The New York Knicks have made some moves this offseason—some questionable and some good—that will either help the team finally advance past the second round, or make them second fiddle in New York.
The Knicks re-signed reigning Sixth Man of the year J.R. Smith, getting back their top scoring option off the bench; they addressed their issue with perimeter defense by recently signing Metta World Peace. They got rid of three-point specialist Steve Novak, and brought in Andrea Bargnani.
So where does this leave Amar’e Stoudemire? Remember him? The guy who made the New York Knicks relevant again just a few years ago?
With World Peace on the roster, that gives the Knicks a formidable starting five: Tyson Chandler at center, Raymond Felton running the point, Iman Shumpert at shooting guard and World Peace playing at small forward, leaving Carmelo Anthony at power forward, a position he thrived in last season.
Each of the moves the Knicks have made has made Stoudemire’s role with the team decrease. By signing Bargnani, the Knicks signed a player similar (not career-wise) to Stoudemire; both have injury issues, and both are limited in the rebounding and defense department. Of course Bargnani was never the star Stoudemire used to be, but the Knicks must have felt that he can contribute the same that Stoudemire can in his limited role.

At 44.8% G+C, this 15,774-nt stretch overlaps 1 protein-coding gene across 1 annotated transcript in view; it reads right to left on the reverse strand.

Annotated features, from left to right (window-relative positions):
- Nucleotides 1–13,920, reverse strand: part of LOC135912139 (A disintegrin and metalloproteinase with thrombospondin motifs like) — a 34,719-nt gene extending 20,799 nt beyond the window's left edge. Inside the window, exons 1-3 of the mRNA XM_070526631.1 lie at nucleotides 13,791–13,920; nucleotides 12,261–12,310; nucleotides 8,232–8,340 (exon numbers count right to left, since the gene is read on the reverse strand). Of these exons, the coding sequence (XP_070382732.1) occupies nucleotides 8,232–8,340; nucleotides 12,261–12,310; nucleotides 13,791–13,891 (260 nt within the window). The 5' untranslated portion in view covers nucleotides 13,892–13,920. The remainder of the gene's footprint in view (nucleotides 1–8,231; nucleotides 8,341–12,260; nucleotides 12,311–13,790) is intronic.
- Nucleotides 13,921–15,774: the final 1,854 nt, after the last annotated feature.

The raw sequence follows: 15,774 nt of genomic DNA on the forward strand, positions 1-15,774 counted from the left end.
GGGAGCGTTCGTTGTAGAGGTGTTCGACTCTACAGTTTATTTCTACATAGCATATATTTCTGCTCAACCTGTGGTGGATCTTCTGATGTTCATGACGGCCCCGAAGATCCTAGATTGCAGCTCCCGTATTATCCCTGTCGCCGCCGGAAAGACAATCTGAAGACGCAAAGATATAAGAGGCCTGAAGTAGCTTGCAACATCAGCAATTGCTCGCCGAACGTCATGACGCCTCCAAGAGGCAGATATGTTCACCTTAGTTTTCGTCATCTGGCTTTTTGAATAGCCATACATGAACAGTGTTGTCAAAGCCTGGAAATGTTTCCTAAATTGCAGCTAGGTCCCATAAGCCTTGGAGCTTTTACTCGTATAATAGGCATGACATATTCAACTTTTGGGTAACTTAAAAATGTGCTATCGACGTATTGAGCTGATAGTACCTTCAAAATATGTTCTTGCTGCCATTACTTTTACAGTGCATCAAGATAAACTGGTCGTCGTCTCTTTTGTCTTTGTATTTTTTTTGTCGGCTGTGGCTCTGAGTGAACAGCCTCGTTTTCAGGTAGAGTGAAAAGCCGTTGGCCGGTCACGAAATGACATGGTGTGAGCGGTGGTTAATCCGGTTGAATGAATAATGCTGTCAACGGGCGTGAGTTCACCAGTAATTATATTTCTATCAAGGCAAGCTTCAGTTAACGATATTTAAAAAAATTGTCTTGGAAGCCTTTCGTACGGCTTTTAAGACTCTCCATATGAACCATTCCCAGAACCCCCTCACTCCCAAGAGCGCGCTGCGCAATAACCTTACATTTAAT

The signing of Metta World Peace gives the Knicks a swingman, putting Melo at the power forward position, leaving the frontcourt more crowded. The exit of Steve Novak also hurt Stoudemire. Stoudemire thrived when Novak was on the court with him, shooting close to 70 percent from the field when they both shared the floor—up from 55 percent shooting when Novak isn’t on the floor.
The Knicks’ moves shows lack of confidence in Stoudemire and that they don’t know what they’re going to get from the six-time All-Star. Stoudemire’s knees have been an issue for a long time now and the Knicks don’t know how long Stoudemire will last, and if he will be in the way of their success.
When healthy, Stoudemire was productive on offense: Providing solid scoring off the bench and shooting 57 percent from the field, but both his defense and his lack of rebounding really hurt his stock. That combined with his injury history leaves Stoudemire in a bad situation.
Stoudemire’s role with the Knicks is no longer clear, and there is no longer an ideal fit left for the once-adored New York Knick.